Calculate it all: It’s a great feeling looking into your change box and seeing bills and coins, but are you making a profit? You spent, probably, a not-insignificant amount of money putting it all together. Each product you sell should cover the cost of that product and give you a bit extra. Now, I’m an organizational nerd and a professional organizational nerd (it’s what I do for a living!) but calculating the actual cost of each unit can give you an idea if you’re covering your costs or also making money. How many would you have to sell of that particular item to make a profit? Are you likely to do so? Perhaps you shouldn’t have that item if you’ll need to sell 100% of your stock to make any profit on it? This is far from a cut and dry rule. After all, you may want to sell the first volume of your story at cost, or even under cost to entice people to read your story. You may need to then bump up the cost of something else to compensate. A business that operates at a loss is doomed to fail, but you do need to “spend money to make money”. A simple Excel sheet or Google Spreadsheet can quickly and easily answer many of your financial questions. You might not be in it to make money, but unless you’re lucky, you need to have money as part of the equation.
Later, Less of: Unless you’re a super established creator with a new book you know people are looking forward to buying, and especially if your work is progressing (as in, each chapter builds on the story before it), make less of the later chapters. Most new people, unfamiliar with your story, would be willing to invest in the first chapter or two. But the likelihood of your selling the later chapters to new readers decreases with each chapter. Keep that in mind.
Things To Do Next Time:
My first con was far from perfect. I thought I’d also catalogue the things I want to remember to improve upon next year!
Pace yourself: Despite my advice above of ‘be excited’ it’s also important to learn not to be so very excited that you’re dead on your feet by 3pm. I made that mistake the first day and by 4-ish (the con went until 6pm) I was having trouble pitching my story. The second day I tried to reel it in a tiny bit and I brought more snacks to keep my energy up.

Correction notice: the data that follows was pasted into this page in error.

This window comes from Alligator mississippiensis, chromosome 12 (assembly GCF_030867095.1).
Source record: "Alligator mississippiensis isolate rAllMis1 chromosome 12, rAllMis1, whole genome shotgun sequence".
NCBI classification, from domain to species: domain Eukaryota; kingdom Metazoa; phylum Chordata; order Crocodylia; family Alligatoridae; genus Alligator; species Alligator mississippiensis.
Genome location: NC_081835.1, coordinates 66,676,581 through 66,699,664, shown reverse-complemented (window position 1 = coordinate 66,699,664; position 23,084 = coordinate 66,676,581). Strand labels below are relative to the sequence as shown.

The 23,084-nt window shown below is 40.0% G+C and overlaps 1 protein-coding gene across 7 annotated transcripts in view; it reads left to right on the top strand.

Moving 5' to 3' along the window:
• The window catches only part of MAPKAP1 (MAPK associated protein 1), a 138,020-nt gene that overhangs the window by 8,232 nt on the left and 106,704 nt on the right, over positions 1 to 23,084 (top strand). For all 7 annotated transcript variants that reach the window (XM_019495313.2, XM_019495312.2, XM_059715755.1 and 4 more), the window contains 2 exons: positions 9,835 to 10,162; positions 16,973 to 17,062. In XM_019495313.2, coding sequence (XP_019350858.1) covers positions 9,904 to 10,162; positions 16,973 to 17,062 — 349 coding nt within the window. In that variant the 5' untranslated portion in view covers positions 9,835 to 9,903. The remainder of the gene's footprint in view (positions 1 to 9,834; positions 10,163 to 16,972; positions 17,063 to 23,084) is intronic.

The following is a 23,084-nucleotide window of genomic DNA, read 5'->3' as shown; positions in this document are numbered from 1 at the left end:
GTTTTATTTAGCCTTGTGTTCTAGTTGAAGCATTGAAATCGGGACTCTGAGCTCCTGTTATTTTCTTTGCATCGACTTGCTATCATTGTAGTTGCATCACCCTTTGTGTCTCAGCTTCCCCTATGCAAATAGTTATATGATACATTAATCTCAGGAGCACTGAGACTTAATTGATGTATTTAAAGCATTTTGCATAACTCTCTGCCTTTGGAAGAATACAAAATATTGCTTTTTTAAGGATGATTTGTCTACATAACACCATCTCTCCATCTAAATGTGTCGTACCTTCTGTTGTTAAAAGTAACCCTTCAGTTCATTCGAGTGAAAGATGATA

Bring all the foods: Eating was really tough to do at the con. Since I’m so little known and since it was my first time, I wanted to be at my table nearly continuously, taking the least amount of breaks humanly possible. I didn’t want to miss a single person! That made eating tricky, because stuffing my face while people are walking by wasn’t appealing. My idea for next con, and you veterans tell me if this is a good idea, is to bring bite-sized snacks, and a lot of them. Cookies, granola bars, dried fruit… things that go down quickly and give you energy. Possibly next year I might take the 20 minutes it takes to each a sandwich away from my desk, but for all other meals I will snack. That way I’m not chewing a huge bite while trying to draw the attention of a promising looking person!
Tabling: Next year I want to share my table with a friend, or at the very least take up more than 2 feet. While I didn’t have much to display this year, having 2 feet, and being all the way at the foot of the table, literally, with the legs of the table in the middle of my sitting space, was not super duper fun. I will also seek to get a full-blown table cloth instead of the convenient, but not exactly majestic 2-foot square silver/grey pillow case I used. While it worked great for my first con, a table cloth that reaches down in the front of the table and hides the mess under it and my legs makes the presentation look cleaner and nicer.
Inventory and notes: Next year I would like to bring a print out list (small and discreet) to keep track of what I sell and how I sold it. While what I did was simply count my inventory at the end of each day and see how many I didn’t have anymore, I only started with 20 – 25 of each. If I get to the point where I bring more, that could quickly become a tedious, unwieldy process. What more, while I had a clear price for each, it was cheaper to buy all three books I had together. Sometimes people just bought a certain book individually. It would have been cleverer of me to keep track of how many bundles, and how many singles I’ve sold. If I have many more types of products in the future that could help me understand what’s popular. On the second day I brought a notepad with tearable pages. That proved to be good, and I’ll bring one to the next con, too. You see, you meet all sorts of really cool people at these cons. Not all of them have business cards, but many of them have really cool ideas or things for you to look at. I have an entire page with scribbles from peoples; their names, their Twitter accounts, cool YouTube videos I should see, other webcomic artists that aren’t at the convention but I should “totally check out their stuff” and so on and so forth. At the end of the second day, when I completely ran out of freebees to give, I started writing my URL and comic name on notes. Not as ideal, but certainly better than nothing.
Have you found any of these useful? Are you a veteran and found that I got something wrong, or have more tips to offer? Let me know!